> decided that the only way to go is random tests. So now I am looking
> for a random number generator with the following properties:
>
> 1. Portability.
> 2. Random starting points.
> 3. Replicability on demand.
>
> I presume this means that I would seed the RNG based on the clock, but
> keep a copy of the seed that I could optionally use at the start in
> case I found a problem on a previous run.
>
> Statistical properties are of lesser importance.
>
> I presume I am not the first person to attempt this and am hoping to
> find some guidance here. Both C and C++ would be OK for the RNG, hence
> the cross-post.
>
> Thanks for any hints.


C++0x will contain a clone of boost::random. You can do pretty much
everything with that lib. All generators have their state seedable and
serializable.

Note, that random testing is very powerful tool, but common solution
there is not seedable RNG. Common solution is to automatically
extract exact minimal amount of "steps to reproduce" from noise of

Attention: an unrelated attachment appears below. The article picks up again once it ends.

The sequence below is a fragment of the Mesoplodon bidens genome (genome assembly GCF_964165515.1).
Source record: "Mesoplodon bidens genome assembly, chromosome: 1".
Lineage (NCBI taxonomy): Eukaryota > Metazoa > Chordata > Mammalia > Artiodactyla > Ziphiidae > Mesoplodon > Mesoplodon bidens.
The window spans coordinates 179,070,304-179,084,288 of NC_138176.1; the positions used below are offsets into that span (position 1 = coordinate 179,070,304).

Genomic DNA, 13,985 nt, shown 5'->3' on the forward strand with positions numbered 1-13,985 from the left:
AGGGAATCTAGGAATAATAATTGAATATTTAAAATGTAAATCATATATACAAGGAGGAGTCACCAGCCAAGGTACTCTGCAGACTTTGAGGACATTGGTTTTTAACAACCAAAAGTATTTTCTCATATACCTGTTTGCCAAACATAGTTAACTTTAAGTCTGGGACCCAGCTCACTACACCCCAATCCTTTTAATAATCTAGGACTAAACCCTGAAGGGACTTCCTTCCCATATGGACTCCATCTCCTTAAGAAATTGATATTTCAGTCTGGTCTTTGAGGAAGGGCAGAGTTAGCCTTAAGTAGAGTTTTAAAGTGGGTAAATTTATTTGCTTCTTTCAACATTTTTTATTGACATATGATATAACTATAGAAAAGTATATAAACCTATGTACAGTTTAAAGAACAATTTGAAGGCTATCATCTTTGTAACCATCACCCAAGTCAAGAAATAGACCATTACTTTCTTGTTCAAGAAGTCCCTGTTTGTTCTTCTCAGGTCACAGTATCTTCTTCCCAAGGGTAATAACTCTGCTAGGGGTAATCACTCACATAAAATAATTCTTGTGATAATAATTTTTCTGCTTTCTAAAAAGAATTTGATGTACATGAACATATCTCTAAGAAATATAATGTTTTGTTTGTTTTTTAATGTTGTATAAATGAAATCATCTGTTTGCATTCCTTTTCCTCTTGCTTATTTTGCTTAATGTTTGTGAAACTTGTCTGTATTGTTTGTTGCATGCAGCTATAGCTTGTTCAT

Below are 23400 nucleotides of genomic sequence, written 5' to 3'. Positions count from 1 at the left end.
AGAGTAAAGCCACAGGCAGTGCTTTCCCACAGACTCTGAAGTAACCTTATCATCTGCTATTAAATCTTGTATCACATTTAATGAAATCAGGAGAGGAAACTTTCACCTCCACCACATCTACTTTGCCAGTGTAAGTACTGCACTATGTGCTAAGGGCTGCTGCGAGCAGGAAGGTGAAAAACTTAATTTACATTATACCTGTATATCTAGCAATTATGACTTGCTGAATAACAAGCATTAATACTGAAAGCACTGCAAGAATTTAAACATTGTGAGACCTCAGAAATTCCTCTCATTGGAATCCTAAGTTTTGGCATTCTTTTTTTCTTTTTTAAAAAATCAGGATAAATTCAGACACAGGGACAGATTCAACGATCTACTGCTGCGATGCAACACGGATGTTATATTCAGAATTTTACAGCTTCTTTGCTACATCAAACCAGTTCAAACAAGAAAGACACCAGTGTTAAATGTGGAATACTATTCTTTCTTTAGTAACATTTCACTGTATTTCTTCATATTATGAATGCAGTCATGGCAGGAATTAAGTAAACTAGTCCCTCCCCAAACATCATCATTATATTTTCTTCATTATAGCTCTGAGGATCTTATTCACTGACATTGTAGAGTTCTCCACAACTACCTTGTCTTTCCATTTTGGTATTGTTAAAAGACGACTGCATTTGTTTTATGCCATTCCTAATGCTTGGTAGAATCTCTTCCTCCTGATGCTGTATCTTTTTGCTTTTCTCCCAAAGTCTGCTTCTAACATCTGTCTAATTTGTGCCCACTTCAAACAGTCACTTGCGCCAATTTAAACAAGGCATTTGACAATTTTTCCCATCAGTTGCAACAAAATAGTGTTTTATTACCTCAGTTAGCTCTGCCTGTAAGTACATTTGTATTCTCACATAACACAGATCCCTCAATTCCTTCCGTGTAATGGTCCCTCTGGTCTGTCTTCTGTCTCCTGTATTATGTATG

(for example) 300 random operations that resulted with a problem. Then
report/store these as a problem case.
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Eric Sosman
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      11-12-2010
On 11/9/2010 11:12 PM, Gus Gassmann wrote:
> I am collaborating on a rather large project with complicated XML
> files (some objects nest ten levels deep) and corresponding data
> handling challenges. I want to do proper testing of the (C++) code and
> decided that the only way to go is random tests. So now I am looking
> for a random number generator with the following properties:
>
> 1. Portability.
> 2. Random starting points.
> 3. Replicability on demand.
>
> I presume this means that I would seed the RNG based on the clock, but
> keep a copy of the seed that I could optionally use at the start in
> case I found a problem on a previous run.
>
> Statistical properties are of lesser importance.